How to Get Off an Email Blacklist


Published Oct 1, 2019, 8:26 AM
Approx. read time 7 mins

Sports players who use performance-enhancing drugs often find their entire career can become tainted by that one thing. They may have once been the top athlete in their discipline, but suddenly no one wants to sponsor them, and every win they've had comes into question.

The same thing can happen with email.

In the email industry, sending out spam emails can be the same as a professional sportsperson using steroids. If any business is a known spammer, they have tainted their entire brand. And, similar to a sporting suspension, they can find that mailbox providers will start marking them as spam, or blocking them altogether.

These businesses are on what's known as a "blacklist", they can tarnish your entire sender reputation in the eyes of mailbox providers.

However, it's not all doom and gloom. Not all blacklists are created equal. Some have a high level of credibility and will be taken very seriously by mailbox providers, while others are less reputable and won't be taken quite as seriously. How much of your reputation is affected will depend on the blacklist you find yourself on.

How to Avoid an Email Blacklist

As the old saying goes, "Prevention is better than cure", so the best way to get off an email blacklist is to never get on it in the first place. So with that in mind, here are the best tips for staying off email blacklists.

Only email people who have subscribed to your emails through the proper channels

With emails that are sent to individuals, this is now a given with GDPR being in force. However, if you're emailing businesses, they may not have explicitly given their consent to be emailed.

Checked box on a laptop screen

It may seem obvious, but the easiest way to avoid being on a blacklist is to make sure your recipients have agreed to receive your emails. This can be done by collecting email addresses organically.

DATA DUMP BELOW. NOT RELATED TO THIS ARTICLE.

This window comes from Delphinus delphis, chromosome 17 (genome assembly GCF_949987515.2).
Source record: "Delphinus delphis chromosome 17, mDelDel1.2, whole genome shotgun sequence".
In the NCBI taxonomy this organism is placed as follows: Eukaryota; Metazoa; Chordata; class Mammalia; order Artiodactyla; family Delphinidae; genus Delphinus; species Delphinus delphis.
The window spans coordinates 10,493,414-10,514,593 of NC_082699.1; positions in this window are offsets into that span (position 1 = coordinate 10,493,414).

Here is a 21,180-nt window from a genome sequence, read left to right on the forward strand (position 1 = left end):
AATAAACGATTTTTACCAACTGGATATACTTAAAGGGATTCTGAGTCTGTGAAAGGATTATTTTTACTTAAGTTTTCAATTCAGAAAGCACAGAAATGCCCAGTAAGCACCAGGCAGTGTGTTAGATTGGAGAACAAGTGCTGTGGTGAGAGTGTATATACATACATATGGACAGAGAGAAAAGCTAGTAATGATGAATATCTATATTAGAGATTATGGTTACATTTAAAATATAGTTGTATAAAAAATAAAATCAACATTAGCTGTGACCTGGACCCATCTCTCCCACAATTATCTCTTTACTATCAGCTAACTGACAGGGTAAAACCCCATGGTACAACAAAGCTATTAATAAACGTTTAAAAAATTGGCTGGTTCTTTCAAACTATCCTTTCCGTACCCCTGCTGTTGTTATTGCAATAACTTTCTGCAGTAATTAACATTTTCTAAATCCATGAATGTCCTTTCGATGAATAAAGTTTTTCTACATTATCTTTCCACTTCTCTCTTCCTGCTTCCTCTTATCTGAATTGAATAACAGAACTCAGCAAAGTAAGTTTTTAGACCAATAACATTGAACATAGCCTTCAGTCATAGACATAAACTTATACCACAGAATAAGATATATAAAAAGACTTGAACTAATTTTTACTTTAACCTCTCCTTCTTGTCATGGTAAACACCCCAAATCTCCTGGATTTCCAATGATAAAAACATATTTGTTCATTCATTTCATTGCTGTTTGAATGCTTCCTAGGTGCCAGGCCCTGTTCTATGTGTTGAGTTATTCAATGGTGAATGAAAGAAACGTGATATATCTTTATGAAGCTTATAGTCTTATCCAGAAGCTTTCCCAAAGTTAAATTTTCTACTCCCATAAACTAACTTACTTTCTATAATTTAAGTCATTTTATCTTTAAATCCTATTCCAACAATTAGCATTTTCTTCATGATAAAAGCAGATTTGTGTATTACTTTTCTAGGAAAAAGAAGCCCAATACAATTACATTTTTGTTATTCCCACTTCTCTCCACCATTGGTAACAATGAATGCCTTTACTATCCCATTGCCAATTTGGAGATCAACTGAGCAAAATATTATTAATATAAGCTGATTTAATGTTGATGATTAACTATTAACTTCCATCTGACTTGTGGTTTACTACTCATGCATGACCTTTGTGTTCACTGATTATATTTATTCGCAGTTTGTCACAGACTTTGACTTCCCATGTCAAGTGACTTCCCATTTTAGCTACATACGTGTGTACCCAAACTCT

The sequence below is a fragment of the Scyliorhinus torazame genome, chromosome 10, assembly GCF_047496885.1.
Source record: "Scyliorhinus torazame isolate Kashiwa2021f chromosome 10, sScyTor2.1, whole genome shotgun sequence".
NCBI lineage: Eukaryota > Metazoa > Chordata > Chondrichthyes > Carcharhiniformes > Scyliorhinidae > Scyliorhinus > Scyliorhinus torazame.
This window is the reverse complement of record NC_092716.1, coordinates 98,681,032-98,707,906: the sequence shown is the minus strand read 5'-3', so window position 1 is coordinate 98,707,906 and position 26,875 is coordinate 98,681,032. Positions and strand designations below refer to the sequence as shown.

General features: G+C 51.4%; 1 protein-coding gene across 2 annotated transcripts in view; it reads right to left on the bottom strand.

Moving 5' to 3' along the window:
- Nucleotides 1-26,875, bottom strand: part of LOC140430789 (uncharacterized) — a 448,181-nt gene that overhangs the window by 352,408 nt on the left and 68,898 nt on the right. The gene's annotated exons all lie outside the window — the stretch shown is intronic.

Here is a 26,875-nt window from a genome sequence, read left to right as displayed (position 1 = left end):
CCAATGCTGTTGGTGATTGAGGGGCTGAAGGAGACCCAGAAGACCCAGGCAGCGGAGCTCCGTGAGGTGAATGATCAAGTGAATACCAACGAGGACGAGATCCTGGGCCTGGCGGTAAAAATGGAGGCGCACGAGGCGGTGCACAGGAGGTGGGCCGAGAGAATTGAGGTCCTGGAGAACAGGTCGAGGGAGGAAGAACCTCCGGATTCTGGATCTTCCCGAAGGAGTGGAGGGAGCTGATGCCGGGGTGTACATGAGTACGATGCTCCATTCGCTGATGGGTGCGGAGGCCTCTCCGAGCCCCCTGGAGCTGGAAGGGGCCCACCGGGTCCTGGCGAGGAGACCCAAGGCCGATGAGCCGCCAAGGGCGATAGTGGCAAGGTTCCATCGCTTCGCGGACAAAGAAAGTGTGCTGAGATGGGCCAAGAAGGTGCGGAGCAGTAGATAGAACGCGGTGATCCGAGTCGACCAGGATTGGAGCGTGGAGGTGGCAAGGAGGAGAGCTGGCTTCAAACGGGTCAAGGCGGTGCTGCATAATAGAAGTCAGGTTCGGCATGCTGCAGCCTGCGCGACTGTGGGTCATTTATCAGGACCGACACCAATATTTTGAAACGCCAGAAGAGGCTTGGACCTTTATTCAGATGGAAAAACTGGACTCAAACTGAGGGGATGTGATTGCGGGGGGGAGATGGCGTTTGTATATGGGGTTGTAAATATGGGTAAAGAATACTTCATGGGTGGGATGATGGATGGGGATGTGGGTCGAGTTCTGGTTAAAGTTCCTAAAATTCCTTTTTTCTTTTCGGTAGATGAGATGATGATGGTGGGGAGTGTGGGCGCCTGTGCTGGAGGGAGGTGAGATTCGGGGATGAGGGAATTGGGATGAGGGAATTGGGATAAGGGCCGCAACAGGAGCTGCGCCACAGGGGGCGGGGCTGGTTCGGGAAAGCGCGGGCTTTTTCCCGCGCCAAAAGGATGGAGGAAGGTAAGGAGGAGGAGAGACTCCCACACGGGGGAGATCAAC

One thing you can do is send a confirmation email with the chance to unsubscribe from the list. This means your contact has every opportunity to know they're subscribed and to unsubscribe if they want to.

Check your email lists on a regular basis

Once you've amassed a large number of email addresses, you may feel as though your job is complete. But what if it's filled with dead addresses, people who don't contact you and unengaged customers? These emails are unlikely to stick and have any weight to them. It's better to trim these than keep them.

Most mailbox providers decide if you're reputable by keeping an eye on any inactive email addresses that have been converted into spam traps and checking which IP addresses are sending emails to them. If you have any addresses in your email list which you haven't heard from in over a year, there's a chance they could now be a spam trap.

One way to avoid this from happening is by sending an email if you haven't heard from them in over a year to make sure they still want to receive mail from you. If you don't hear from them again, it may be worth removing them from your list.

Info - what is a spam trap? Spam traps are old email addresses that the user no longer uses. These email addresses are typically kept alive for the sole purpose of receiving emails that the user doesn't want to look at, such as marketing emails.

Never manually enter email addresses into your lists